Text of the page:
Or three of four?
In the awesome aftermath of guest blogging for the brilliant @fiveminutemum I had quite a few chats with people wanting to bake with more than one small. In fact, someone wanted tips for baking with 12 pre-schoolers at once - there's a thought. But I like a challenge and it's something I'm going to have to tackle pretty soon with smallest small soon to be on the move and keen to participate. So with that in mind I've put together another set of tips for days when you want to put a little bit more effort into a bake, involving more of the family, a playdate scenario or even a small birthday party activity.
1. Get down with it.
Get them all on the floor level with the ingredients, scoops and mixing bowl. As ever, the closer you can get the little ones to the mixing bowl, the more control they'll have and the less they'll spill. If you have a splat mat or painting mat then put that down on the floor or, even better, a tuff spot. Bowls of ingredients, scoops, utensils and mixing bowls all go in here. Children can sit in the tuff tray, lie down, move around. It all means less mess. A tuff spot can just be tipped or hoovered out and a splat mat folded and shaken outside. Even if you just do it on the floor, it should only need a quick hoover or sweep. Personally, this is all preferable to stopping to clear up room after room of sporadically abandoned toys.
2. Set it up for sharing
The layout of the ingredients and kit is key for early success. As many scoops or implements as there are children to avoid fighting. A range of implements and containers is always good so that everyone finds something that sparks their interest. Some children will like spoons in little dishes, whilst others will want to tip the biggest bowl straight in. Put ingredients in a circle so that all the children can access something and put the main mixing bowl in the middle. Recipes like flapjack are great for shared baking as everything can get tipped into the bowl at once and exact measurements don't matter. If you're baking with more than two children then double the ingredients and have two mixing bowls so that it doesn't become too unruly.
3. Mind the gap.
If you have children of widely differing ages, think about stationed baking. Give different children different responsibilities. Older children could weigh out using the scales and pass to smaller ones to scoop into the mixing bowl. Play pass the parcel style mixing so everyone gets a turn. You can even play music. Must put together a baking playlist! If you have two older children and two younger, double the ingredients and have the older ones make one big cake, while the littler ones stick with fairy buns. Real tinies in highchairs or toddlers under 2 who aren't fussed about being involved in the main activity can be given a bowl of dry ingredients to stir and explore or make a treasure basket of baking themed toys or kitchen utensils for them to play with. I've done this quite successfully with my two and it's lovely when the oldest breaks off from the bake or follows it by chatting to the smaller one about what we're doing and kicks off some imaginative play.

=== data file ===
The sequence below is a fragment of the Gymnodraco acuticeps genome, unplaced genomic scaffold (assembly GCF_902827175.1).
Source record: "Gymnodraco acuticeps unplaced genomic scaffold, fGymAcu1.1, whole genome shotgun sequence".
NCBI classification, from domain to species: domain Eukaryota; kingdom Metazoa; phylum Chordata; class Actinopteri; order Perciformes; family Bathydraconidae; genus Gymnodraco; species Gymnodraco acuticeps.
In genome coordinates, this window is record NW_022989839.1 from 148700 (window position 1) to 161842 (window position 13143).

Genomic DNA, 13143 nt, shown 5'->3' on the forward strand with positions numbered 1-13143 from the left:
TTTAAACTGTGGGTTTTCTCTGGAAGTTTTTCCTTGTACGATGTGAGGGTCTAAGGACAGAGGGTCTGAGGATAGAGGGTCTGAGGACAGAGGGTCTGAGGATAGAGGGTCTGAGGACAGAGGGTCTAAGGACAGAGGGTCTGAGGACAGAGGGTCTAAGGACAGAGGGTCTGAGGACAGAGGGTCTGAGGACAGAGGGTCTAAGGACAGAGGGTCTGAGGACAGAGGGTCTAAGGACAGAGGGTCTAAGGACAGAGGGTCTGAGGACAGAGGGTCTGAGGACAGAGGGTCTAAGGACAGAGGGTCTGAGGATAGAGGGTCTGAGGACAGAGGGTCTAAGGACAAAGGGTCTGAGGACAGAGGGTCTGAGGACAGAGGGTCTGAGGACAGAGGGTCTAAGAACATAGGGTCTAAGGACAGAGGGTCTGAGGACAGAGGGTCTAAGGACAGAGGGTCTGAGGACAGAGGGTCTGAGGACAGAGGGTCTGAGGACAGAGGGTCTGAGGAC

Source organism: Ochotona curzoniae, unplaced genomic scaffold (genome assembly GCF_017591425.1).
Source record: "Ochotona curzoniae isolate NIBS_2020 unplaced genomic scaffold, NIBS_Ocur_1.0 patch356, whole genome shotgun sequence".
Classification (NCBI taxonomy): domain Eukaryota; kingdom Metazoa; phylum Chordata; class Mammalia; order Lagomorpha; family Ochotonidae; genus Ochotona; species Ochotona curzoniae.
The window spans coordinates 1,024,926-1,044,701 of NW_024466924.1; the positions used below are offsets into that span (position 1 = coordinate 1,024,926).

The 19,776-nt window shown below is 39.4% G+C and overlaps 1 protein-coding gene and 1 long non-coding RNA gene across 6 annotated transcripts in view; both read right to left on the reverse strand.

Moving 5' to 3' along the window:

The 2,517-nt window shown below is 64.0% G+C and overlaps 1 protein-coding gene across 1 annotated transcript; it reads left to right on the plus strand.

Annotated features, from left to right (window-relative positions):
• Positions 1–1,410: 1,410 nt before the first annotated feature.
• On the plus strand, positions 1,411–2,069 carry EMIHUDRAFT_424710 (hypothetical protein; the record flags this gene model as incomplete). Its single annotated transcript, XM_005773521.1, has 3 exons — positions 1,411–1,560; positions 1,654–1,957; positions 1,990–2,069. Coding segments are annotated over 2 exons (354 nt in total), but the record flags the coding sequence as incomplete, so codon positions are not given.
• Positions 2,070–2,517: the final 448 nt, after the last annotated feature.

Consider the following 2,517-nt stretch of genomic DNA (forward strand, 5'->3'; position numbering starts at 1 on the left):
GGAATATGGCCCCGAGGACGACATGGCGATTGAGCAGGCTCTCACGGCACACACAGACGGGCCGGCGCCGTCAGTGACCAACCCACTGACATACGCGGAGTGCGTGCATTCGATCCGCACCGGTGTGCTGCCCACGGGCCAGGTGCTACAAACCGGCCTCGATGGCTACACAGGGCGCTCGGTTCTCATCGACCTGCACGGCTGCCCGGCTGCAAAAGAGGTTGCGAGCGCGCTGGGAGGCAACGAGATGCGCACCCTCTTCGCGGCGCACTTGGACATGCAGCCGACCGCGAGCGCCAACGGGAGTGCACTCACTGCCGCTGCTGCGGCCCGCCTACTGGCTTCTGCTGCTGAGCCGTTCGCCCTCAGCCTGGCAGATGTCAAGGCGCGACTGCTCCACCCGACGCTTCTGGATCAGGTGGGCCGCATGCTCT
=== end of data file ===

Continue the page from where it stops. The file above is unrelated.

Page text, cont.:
4. Many ways to bake.
Change the way you bake according to the ages, abilities and attention spans of your children alongside an awareness of how long you've got to do the activity. You can pre weigh ingredients into easy to pick up containers, so that all the have to do is pour each bowl into the mix. In this case, my all time favourite scoops are key to cutting down mess when scooping and poring. Alternatively, pour unspecified amounts of each ingredient into over sized bowls, provide American Cup measures and specify how many scoops of each are needed. Older children could do this with visual clues. Why not hide a plastic / magnetic number in each bowl of dry ingredients for them to find so that they know how many cups to add? Just make sure it doesn't end up in the final mix! You don't have to bake from start to finish. If it's a quick tea time play date then have a cake already baked and iced and just provide sprinkles to decorate then they can eat it for pudding. If little ones don't like messy hands, make biscuit dough in advance and go from the rolling, cutting stage.
5. Spread the love
If you have a slightly longer play date, use the time whilst the bake is in the oven to extend the activity. Children can design gift tags or decorate little boxes or paper bags and take their baking home as a gift. All of this can be set up in advance and done at the kitchen table. If the majority of their time is spend in one room, there's less chaos created and less to clean up.